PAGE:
He says the Bread model of not just asking advocates to sign an online petition or send a form email, but encouraging them to contact members of Congress through personal letters, phone calls, and in-person meetings — as well as writing letters to the editors of local papers — is key to "creating champions in Congress and in the media."
"If someone is in an organization that does significant online 'mouse-click advocacy,' I’m not saying to stop that," he says. "I'm just saying that if you have a million members, or half a million members, or 100,000 members, or 50,000 members, there's a small percentage of your members who want to go much deeper than that. And if you allow them to do that, major change is possible. [Those are the things] that get to the root of changing a member of Congress' position and really dealing with things like climate change and global poverty, which are systemic issues."
Letters to the editor, in particular, Daley-Harris says, are a tool that many organizations are no longer emphasizing, even though they are still incredibly effective. "Are newspapers struggling? Yes. Are they cutting back on the number of their editorial writers? Yes," he says. "But when I wake up in the morning, the first thing that I do, I wake up and I read my emails, I read Google news, and I read the New York Times online. I think we all still go to the newspaper — we just might not go to the front yard to pick it up." (See Bread's guide to writing a successful letter to the editor.)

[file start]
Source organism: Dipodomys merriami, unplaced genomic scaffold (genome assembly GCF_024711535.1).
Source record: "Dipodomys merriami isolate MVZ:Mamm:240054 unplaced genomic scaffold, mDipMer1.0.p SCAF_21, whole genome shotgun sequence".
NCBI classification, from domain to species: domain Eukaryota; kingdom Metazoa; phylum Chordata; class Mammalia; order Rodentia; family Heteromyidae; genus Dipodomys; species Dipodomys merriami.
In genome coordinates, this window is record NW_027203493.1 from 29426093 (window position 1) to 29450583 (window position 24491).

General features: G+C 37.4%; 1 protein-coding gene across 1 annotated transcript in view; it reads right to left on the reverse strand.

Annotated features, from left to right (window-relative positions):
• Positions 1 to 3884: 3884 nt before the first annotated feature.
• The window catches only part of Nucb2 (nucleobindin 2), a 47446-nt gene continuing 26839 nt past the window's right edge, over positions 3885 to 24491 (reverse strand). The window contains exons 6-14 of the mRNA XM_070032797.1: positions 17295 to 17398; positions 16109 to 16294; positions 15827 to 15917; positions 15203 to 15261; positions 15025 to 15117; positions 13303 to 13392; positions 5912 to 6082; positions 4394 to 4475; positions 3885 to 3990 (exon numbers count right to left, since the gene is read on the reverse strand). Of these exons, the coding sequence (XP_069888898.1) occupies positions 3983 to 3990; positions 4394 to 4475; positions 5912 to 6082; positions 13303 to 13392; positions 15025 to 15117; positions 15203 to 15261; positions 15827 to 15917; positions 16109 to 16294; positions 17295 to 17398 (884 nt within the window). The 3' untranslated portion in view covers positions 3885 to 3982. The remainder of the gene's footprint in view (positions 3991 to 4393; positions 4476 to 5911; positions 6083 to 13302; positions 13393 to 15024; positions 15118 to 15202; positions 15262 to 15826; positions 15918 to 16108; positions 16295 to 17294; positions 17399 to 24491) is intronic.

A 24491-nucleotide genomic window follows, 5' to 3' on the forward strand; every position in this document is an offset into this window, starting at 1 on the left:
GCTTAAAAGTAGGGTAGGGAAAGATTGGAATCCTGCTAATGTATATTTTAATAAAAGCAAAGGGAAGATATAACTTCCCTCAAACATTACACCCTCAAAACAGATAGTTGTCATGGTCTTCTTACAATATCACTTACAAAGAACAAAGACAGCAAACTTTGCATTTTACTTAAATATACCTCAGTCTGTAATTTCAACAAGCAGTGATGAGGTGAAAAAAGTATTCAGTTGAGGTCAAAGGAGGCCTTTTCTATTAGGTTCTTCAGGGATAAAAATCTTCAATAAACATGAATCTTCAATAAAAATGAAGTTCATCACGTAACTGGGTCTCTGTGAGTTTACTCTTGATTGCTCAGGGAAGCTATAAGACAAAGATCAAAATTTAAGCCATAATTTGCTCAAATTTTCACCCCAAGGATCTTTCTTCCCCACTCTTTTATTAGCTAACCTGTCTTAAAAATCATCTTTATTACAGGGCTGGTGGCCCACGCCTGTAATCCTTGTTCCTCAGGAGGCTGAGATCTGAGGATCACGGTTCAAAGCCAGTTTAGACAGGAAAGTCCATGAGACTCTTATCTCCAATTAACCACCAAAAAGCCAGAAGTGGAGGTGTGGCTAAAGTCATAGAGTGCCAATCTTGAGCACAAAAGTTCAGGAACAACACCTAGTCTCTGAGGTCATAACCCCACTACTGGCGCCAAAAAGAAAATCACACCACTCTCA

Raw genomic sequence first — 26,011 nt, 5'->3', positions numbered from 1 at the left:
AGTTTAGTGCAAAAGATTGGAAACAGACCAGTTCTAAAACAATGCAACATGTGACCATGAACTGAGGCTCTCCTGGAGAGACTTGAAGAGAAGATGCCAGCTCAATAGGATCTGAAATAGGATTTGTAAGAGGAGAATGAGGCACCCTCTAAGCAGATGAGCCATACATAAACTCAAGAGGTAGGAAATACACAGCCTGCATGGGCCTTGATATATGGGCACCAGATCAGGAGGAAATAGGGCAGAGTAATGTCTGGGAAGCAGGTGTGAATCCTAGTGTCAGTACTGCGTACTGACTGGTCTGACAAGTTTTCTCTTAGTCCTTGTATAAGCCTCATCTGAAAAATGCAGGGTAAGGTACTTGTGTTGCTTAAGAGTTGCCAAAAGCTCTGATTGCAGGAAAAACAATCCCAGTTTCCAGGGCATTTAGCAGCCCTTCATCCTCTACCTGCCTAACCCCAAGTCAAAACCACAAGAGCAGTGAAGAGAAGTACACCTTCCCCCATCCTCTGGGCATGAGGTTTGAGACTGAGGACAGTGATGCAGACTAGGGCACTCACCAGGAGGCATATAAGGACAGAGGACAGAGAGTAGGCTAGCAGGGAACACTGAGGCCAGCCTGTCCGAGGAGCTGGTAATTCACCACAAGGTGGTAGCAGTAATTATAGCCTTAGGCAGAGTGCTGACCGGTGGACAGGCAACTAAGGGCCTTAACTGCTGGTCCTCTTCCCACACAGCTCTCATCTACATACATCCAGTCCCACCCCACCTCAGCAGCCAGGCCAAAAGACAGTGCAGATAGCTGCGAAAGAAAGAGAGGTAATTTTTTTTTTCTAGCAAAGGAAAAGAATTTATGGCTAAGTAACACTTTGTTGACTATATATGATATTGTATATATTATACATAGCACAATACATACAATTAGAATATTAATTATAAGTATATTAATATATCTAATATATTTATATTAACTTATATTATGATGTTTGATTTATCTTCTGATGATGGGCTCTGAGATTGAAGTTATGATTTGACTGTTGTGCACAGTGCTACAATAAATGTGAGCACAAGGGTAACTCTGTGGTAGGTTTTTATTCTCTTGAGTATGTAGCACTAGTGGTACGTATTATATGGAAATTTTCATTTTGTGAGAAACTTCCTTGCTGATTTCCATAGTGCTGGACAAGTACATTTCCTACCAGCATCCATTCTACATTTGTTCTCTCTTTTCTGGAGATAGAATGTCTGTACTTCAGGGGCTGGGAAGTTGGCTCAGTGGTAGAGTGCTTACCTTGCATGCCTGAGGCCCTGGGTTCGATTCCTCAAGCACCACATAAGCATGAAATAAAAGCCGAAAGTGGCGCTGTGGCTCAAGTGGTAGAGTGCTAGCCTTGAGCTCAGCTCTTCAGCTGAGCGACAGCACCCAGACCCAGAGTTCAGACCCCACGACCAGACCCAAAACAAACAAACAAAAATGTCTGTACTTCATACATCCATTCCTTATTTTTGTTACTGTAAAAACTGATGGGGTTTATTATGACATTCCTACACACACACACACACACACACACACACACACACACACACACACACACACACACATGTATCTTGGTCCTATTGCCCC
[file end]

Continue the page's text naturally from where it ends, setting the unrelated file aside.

Finally, Daley-Harris says, he learned from his time at RESULTS and his early work with Bread that advocates are capable of, and want to do, a tremendous amount of work for worthy causes. Too many organizations are afraid of giving their grassroots too much to do, but there will always be a core group who wants to do more, not less. "People really want to make a bigger difference," he says.